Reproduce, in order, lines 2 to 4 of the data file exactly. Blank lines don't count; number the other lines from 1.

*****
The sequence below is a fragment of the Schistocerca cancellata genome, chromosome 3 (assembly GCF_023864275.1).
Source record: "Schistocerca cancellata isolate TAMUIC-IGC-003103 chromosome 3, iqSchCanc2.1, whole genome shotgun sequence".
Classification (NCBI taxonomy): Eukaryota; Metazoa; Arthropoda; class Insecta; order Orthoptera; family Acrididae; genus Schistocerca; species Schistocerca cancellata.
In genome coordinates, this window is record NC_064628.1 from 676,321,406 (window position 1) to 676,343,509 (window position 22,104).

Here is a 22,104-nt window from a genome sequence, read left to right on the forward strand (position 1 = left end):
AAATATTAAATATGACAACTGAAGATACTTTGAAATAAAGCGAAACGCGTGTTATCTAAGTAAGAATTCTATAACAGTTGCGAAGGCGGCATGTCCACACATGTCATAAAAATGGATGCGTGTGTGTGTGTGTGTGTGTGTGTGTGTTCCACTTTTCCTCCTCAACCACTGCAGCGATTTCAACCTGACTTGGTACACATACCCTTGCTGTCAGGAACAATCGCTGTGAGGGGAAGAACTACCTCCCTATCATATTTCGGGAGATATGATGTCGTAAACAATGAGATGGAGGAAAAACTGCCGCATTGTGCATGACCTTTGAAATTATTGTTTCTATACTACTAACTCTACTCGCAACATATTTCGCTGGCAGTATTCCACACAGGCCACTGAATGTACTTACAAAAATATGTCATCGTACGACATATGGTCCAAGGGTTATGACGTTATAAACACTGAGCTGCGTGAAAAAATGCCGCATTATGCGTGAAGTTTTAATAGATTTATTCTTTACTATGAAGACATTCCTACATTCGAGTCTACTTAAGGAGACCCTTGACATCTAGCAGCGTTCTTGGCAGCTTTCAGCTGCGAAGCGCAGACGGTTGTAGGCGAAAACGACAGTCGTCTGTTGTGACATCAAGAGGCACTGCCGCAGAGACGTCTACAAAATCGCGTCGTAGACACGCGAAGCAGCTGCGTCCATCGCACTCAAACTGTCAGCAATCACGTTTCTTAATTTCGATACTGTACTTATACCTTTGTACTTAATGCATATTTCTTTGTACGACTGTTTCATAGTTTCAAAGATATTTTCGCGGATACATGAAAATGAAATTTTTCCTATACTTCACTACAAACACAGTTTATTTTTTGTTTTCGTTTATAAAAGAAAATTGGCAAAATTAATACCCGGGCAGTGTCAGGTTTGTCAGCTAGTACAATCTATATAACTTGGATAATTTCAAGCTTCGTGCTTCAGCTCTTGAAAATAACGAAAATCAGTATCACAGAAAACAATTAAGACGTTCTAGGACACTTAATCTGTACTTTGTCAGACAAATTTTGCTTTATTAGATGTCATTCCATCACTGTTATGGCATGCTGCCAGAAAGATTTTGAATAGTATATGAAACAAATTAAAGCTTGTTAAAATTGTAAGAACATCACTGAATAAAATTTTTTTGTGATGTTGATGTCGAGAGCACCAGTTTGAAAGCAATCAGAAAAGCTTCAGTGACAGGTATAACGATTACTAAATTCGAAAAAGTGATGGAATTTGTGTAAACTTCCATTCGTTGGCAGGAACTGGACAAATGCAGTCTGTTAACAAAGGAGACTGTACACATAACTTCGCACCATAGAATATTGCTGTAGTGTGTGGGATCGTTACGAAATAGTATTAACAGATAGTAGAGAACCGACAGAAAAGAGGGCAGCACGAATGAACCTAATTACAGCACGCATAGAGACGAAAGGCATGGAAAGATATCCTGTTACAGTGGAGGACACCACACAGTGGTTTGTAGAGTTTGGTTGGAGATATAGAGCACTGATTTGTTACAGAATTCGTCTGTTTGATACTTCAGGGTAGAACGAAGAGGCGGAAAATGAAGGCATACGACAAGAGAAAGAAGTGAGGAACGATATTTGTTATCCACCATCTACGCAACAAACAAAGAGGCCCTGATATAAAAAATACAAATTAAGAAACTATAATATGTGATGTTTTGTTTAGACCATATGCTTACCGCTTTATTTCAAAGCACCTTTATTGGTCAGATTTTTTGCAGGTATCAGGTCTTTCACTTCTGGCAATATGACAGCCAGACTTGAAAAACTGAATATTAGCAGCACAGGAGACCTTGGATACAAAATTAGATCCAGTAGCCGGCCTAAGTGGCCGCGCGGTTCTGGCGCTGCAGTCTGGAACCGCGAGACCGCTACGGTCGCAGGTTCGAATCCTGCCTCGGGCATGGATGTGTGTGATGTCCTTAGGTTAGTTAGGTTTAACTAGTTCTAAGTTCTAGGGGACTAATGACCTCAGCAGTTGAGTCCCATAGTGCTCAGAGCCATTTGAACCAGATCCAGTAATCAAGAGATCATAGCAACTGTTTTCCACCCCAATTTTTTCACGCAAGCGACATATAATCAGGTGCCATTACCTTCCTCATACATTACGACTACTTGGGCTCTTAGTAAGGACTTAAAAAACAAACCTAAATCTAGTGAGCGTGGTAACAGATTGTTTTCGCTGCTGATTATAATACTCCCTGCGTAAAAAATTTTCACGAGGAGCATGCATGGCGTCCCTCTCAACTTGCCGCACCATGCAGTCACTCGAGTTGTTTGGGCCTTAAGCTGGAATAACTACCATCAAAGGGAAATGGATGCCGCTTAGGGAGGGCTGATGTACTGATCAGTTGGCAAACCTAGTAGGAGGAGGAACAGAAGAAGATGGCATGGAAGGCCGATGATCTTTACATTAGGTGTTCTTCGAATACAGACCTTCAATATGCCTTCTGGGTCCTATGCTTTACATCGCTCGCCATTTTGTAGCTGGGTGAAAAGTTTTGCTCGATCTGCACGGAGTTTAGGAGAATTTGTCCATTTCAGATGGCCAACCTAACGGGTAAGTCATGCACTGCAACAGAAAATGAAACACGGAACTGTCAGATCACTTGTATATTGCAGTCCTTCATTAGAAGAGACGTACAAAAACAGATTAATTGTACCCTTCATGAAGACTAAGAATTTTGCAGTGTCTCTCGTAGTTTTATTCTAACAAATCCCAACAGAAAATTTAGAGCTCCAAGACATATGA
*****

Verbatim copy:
Source record: "Schistocerca cancellata isolate TAMUIC-IGC-003103 chromosome 3, iqSchCanc2.1, whole genome shotgun sequence".
Classification (NCBI taxonomy): Eukaryota; Metazoa; Arthropoda; class Insecta; order Orthoptera; family Acrididae; genus Schistocerca; species Schistocerca cancellata.
In genome coordinates, this window is record NC_064628.1 from 676,321,406 (window position 1) to 676,343,509 (window position 22,104).